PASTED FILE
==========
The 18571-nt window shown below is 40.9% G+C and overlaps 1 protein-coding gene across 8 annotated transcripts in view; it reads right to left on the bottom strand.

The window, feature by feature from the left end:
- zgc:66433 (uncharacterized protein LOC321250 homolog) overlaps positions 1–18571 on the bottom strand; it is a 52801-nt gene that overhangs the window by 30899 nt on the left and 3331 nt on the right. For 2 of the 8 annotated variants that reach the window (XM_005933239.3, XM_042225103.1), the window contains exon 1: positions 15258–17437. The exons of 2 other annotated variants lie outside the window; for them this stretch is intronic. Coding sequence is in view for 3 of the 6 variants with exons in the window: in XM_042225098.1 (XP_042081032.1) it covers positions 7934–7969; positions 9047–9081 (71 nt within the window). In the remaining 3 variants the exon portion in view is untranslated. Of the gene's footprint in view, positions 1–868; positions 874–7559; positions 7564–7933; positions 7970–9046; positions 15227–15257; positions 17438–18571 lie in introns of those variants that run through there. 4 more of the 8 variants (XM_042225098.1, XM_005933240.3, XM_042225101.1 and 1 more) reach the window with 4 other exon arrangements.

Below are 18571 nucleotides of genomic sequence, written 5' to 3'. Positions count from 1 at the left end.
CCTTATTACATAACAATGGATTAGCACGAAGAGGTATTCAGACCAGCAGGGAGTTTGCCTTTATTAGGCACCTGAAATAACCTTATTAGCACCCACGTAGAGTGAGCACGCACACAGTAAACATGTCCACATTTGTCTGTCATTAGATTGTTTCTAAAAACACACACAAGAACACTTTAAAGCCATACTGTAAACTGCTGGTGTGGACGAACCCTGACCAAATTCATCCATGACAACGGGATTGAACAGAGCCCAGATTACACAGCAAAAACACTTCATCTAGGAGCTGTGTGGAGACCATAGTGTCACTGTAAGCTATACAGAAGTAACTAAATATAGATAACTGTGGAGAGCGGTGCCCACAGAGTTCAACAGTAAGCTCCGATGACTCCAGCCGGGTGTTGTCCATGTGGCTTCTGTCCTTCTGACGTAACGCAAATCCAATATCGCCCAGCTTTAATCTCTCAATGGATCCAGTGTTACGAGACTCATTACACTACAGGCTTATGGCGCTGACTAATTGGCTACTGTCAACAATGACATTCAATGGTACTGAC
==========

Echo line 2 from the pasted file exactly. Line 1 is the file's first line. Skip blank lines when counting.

The window, feature by feature from the left end: